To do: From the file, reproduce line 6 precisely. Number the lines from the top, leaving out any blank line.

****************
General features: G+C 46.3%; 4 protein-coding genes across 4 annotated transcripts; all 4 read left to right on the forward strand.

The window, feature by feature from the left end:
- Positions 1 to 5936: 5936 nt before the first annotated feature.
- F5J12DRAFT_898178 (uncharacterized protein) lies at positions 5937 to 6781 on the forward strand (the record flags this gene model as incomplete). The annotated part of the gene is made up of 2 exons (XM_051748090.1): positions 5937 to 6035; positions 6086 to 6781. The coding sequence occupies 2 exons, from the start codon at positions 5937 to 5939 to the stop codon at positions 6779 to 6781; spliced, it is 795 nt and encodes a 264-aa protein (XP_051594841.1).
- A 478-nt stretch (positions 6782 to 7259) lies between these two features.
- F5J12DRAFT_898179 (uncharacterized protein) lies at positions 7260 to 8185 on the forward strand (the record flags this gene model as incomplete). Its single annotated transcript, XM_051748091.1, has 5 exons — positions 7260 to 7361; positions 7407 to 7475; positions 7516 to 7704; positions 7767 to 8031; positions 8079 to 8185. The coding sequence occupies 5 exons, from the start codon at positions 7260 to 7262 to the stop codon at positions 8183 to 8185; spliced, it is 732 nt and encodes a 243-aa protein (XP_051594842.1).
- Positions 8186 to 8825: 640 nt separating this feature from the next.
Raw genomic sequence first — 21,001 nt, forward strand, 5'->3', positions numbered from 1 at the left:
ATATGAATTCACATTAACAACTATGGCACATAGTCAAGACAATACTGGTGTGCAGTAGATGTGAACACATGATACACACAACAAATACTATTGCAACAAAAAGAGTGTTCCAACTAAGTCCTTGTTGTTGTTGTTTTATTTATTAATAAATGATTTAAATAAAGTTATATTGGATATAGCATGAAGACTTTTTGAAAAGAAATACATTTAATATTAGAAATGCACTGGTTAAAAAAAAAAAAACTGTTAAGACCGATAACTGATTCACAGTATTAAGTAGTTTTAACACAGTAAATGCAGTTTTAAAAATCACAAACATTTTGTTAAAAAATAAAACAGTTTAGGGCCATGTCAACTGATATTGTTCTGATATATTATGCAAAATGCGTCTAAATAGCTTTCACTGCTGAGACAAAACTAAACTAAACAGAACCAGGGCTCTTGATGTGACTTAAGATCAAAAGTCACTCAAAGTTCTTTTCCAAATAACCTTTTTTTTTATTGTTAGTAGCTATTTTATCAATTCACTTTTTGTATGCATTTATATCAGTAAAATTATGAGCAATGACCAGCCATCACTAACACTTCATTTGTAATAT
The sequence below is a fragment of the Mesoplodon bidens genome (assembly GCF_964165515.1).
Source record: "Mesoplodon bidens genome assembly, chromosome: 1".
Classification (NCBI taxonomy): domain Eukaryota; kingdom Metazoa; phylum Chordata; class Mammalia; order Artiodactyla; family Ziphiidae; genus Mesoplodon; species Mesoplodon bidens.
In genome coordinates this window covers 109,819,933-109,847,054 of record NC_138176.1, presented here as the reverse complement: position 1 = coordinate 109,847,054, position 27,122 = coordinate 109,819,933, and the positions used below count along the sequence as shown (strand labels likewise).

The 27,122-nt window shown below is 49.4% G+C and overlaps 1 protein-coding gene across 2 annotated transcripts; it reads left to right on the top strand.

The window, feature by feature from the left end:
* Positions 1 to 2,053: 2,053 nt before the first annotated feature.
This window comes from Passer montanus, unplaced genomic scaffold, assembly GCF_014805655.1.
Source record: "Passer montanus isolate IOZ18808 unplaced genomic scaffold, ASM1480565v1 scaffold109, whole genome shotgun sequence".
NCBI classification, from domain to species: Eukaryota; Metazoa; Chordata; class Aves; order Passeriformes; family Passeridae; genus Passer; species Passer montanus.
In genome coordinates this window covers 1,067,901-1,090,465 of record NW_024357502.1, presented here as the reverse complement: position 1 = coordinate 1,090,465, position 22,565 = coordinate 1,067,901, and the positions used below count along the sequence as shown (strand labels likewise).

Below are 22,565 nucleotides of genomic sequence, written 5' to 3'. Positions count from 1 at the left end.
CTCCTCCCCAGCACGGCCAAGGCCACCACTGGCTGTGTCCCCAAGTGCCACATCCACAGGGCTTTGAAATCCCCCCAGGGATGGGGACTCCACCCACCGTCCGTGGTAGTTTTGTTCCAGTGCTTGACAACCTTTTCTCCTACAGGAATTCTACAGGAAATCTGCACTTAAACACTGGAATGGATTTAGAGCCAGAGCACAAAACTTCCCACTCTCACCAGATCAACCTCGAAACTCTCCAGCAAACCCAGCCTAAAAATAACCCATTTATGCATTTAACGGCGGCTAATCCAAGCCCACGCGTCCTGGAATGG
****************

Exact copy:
- F5J12DRAFT_898179 (uncharacterized protein) lies at positions 7260 to 8185 on the forward strand (the record flags this gene model as incomplete). Its single annotated transcript, XM_051748091.1, has 5 exons — positions 7260 to 7361; positions 7407 to 7475; positions 7516 to 7704; positions 7767 to 8031; positions 8079 to 8185. The coding sequence occupies 5 exons, from the start codon at positions 7260 to 7262 to the stop codon at positions 8183 to 8185; spliced, it is 732 nt and encodes a 243-aa protein (XP_051594842.1).